Are you a fan of OEM Plus but didn’t know it?
Have you ever cross-shopped parts from different generations of your vehicle in search of better performance or more appropriate aesthetics? It’s a simple notion: Acquire components that are high quality, easy to find in new condition (or on the second-hand market), and made by a vendor with deeper pockets for R&D excellence than any parts store. The benefits exist because you’re buying from the same company that made your vehicle in the first place!
There’s a name for this, and it’s called OEM Plus.
The definition seemingly originated from tuners of German marques (most likely Volkswagen tuners) and often includes upgrading older vehicles with newer, OEM (original equipment manufacturer) parts. A good example is a VR6 engine swap in an older VW Golf. The OEM Plus method often means retrofitting new parts, but sometimes the reverse is true and digging through an older parts bin actually improves the quality of your vehicle. Case in point: My 2011 Ford Ranger.
Later revisions of the Ranger platform suffered heavily from the penny-pinching efforts of corporate beancounters. The cost-cutting meant my original grille was a one-piece chrome affair that looked rather, ahem, cost-effective to produce. Within months of taking delivery, I replaced the grille with an OEM 2005 Ranger XLT chrome/black unit, selling the essentially-new original (not pictured) for a profit. But the money evaporated when I came across a NOS (new old stock) 2004 Ranger Edge grille in matching silver. The NOS grille was a spot-on match for the truck’s silver paint and it was a perfect fit, not counting Ford’s deplorable hood-to-grille panel gaps on ’04–11 models … but I digress.
As a Fox-body fan with a modest interest in Mustangs, I caught the OEM Plus bug at an early age: Mustang fans got all the good stuff from the factory, but every Fox-body enthusiast used the same platform with Lego-like interchangeability. While some items pictured here are not OEM Mustang components, the engine block and all accessories came from 1987-and-newer Ford Mustangs. Except for the alternator; that’s from a Ford Windstar minivan. Thank goodness for Windstars!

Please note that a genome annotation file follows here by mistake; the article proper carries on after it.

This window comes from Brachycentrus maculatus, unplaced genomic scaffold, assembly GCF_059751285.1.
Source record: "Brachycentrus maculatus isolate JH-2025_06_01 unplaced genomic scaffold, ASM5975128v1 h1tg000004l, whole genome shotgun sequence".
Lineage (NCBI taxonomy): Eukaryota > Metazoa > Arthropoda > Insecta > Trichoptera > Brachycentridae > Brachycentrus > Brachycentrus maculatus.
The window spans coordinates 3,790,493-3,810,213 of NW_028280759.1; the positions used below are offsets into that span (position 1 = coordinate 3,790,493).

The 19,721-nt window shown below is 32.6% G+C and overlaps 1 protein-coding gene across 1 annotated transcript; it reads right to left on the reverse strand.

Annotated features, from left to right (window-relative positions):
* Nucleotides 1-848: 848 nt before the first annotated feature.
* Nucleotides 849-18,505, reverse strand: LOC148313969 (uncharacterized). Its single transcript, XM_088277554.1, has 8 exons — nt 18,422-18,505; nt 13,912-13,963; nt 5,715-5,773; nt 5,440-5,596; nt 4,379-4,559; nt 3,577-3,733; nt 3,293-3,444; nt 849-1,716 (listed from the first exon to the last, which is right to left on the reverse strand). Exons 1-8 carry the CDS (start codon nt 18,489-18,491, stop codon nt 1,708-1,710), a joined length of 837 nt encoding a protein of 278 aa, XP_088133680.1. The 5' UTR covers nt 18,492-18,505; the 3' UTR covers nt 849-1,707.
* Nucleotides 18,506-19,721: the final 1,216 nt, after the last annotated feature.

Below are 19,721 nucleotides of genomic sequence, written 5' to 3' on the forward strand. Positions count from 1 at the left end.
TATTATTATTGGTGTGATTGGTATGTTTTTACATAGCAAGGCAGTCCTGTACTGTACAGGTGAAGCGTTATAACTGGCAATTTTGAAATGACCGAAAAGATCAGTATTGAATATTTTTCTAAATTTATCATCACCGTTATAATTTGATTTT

And which Fox-body received all this improved goodness, courtesy of yours truly? A 1983 Lincoln Continental Valentino, of course! The Valentino’s suspension also got the OEM Plus treatment: OEM, Ford-spec’d KONI shocks from the Mustang SVO and a massive front sway bar from a junked 1987 Thunderbird Turbo Coupe.
And the 1995 Mustang SVT Cobra wheels? Well, that was a no-brainer. They allowed for a performance summer tire to keep the planned and already-implemented upgrades firmly planted on the road. More on that later.
As someone who works hard to be A Student of the Automobile, I was thrilled to hear that OEM Plus is a catchphrase I can hang my hat on, even if I rarely wrench on VWs, Audis, or BMWs. As a Ford guy I can see the appeal, and I don’t regret my last OEM Plus upgrade to an E39 M5, even if my work was rendered useless thanks to the march of technology. Perhaps that’s not a bad thing, as I can now tell a story that very few E39 fans can! Imagine the sight of my neighbors’ collective joy as I rolled into the garage in a new 2003 BMW M5, only for that celebration to turn into horror as they watched me strip large portions of the interior in preparation for the European-spec TV tuner.
And the face one of my neighbors made when I pulled the M5’s driver side taillight for access to solder wires? My explanation of the BMW TV tuner conversion did nothing to sway his dismay, until the end result ultimately impressed all who watched the local news within the M5’s leather-lined cabin. This could very well be the best OEM Plus moment of my life.
Which OEM Plus upgrades would you make to your vehicle?